Using this method you can store a whole screen of coloured graphics in a small amount of memory, leaving more memory for better games. On the other hand you can see where the colour clash (Also named attribute clash for the now obvious reason) that the Speccy was infamous for came from.

 

Anyway you can now switch the display from bit mode to TV mode:

 

 

To be fair, the TV screen mode is probably only really useful to look at title screens Looking at the rest of the Speccy file is likely to show you colourful blocky garbage!

Berzerk PC

Whilst I was messing around with Berzerk 3D, I knocked up a Berzerk port of the original arcade shooter for PC in Blitz Basic.
The robot AI still needs a bit of tweaking as they seem to be avoiding each other / corners of walls.
I think the code needs one last going over, a good clean up and some minor tweaks. But for now it seems good, functional and bug free! (Famous last words…)
Can be downloaded from here.

Berzerk 3D Remake…

Have done some work on a Berzerk 3D remake. I felt that while other remakes were good, they kind of lost the original frantic gameplay somewhat. My goal was to remake without affecting the gameplay.
Unfortunately it’s become a Frankenstein’s Monster mish mash of various ideas that when mixed together just don’t look good or work brilliantly.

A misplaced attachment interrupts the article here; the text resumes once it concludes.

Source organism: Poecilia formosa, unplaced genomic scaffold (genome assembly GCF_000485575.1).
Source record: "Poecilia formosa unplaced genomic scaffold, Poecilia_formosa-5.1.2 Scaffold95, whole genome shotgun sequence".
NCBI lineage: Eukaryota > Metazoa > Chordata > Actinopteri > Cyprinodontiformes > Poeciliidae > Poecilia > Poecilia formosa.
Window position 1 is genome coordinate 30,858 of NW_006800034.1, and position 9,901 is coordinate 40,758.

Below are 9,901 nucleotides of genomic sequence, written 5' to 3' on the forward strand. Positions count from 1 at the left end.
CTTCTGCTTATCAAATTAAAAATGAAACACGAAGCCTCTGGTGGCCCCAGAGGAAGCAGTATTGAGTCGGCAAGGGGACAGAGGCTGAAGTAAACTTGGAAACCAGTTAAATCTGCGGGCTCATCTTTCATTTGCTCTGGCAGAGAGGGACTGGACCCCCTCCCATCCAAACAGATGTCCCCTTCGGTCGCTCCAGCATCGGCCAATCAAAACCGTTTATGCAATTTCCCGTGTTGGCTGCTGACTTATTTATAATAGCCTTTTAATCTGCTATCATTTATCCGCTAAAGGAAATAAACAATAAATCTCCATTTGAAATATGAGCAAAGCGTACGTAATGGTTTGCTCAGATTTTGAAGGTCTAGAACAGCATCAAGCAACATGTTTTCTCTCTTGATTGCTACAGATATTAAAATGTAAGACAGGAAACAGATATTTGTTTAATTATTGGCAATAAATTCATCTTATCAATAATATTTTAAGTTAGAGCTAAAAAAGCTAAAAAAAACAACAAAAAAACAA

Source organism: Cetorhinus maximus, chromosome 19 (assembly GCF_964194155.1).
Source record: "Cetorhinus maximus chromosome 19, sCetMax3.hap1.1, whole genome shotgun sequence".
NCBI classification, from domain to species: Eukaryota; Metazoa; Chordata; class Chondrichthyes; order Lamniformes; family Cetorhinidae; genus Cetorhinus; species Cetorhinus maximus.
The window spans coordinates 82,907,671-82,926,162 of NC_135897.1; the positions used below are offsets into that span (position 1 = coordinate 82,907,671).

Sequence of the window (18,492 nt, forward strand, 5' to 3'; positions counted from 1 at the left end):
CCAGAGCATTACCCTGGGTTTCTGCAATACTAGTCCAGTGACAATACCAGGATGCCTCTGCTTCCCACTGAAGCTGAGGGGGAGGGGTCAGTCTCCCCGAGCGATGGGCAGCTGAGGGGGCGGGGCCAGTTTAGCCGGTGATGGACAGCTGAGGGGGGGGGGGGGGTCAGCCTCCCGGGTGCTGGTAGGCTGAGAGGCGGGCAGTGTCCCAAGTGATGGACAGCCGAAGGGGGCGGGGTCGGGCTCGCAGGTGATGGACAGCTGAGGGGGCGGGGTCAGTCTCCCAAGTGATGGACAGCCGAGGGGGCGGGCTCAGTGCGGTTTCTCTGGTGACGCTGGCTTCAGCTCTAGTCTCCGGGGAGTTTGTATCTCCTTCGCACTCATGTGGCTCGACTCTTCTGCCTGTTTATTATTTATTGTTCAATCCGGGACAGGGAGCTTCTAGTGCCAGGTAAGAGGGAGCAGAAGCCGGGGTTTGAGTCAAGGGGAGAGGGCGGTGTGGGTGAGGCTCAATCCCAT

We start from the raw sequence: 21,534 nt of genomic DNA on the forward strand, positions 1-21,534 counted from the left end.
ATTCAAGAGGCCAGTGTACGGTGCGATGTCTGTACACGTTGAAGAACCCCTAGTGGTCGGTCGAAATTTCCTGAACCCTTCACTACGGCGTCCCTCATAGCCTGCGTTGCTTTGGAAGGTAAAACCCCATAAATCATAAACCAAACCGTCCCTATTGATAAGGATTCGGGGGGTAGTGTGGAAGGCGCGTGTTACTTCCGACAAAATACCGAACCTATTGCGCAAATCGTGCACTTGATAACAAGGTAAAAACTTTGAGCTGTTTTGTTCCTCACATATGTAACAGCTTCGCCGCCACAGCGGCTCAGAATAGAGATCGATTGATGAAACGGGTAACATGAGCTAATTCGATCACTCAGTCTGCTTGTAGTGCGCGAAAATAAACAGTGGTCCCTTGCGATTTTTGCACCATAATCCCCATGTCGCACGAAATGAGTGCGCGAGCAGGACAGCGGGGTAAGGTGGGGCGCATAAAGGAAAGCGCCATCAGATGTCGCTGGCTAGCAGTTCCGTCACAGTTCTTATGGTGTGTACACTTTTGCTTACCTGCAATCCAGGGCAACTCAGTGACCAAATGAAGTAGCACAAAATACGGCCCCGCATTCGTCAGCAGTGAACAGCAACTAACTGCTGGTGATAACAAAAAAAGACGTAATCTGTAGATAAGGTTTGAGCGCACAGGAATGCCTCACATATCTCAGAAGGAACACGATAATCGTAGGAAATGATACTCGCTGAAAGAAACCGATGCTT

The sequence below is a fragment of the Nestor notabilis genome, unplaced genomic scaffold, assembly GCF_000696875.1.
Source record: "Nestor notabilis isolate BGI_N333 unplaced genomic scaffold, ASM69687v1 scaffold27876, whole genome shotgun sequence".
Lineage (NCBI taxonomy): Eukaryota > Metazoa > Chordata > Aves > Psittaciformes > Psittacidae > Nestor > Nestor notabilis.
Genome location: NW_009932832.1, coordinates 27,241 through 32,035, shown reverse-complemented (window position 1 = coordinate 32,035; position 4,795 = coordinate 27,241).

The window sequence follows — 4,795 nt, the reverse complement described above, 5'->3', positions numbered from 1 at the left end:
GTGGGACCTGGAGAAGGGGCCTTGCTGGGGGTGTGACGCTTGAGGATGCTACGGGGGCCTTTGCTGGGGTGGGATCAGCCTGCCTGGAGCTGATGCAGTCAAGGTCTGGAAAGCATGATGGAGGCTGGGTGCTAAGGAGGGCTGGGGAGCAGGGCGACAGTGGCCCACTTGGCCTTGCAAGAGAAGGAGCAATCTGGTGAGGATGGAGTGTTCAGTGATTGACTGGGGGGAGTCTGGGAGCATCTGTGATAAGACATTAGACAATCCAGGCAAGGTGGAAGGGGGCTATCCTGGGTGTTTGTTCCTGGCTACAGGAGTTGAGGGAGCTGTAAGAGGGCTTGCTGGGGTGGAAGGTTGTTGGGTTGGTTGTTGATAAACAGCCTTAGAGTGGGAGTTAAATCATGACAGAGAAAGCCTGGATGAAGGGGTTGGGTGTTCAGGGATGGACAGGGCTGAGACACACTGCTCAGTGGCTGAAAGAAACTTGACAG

retrotechy_berzerk_the_remake_1
It’s not been a completely wasted effort as have learnt a lot about 3D coding and found a lot of new stuff out about Blitz3D and I’ve enjoyed doing the work on it but as a completed game I think that it would suck!
Whilst the maze was fine I had trouble integrating a protagonist that matched to the background.
The idea then changed to having a 3D background but kind of using this as a background and then adding actual game graphics similar to the original over the top.
When this didn’t match up will I tried adding sprites that were more animated than the originals.
However overall 3D berzerk just doesn’t work for me, no matter how it’s tackled it takes too much gameplay away from the source material. The only way to make a decent Berzerk remake is to stick to the source material and sharpen it up some, that means 2D or 2D in 3D.
I will keep what work has been done up for download and anyone interested in the source code give me a shout and I’ll happily share.
retrotechy_berzerk_the_remake_2
There is a runnable version available for download here.

Shit Tinted Glasses?? BBC Micro – Beebem Playing Fire Track

OLYMPUS DIGITAL CAMERA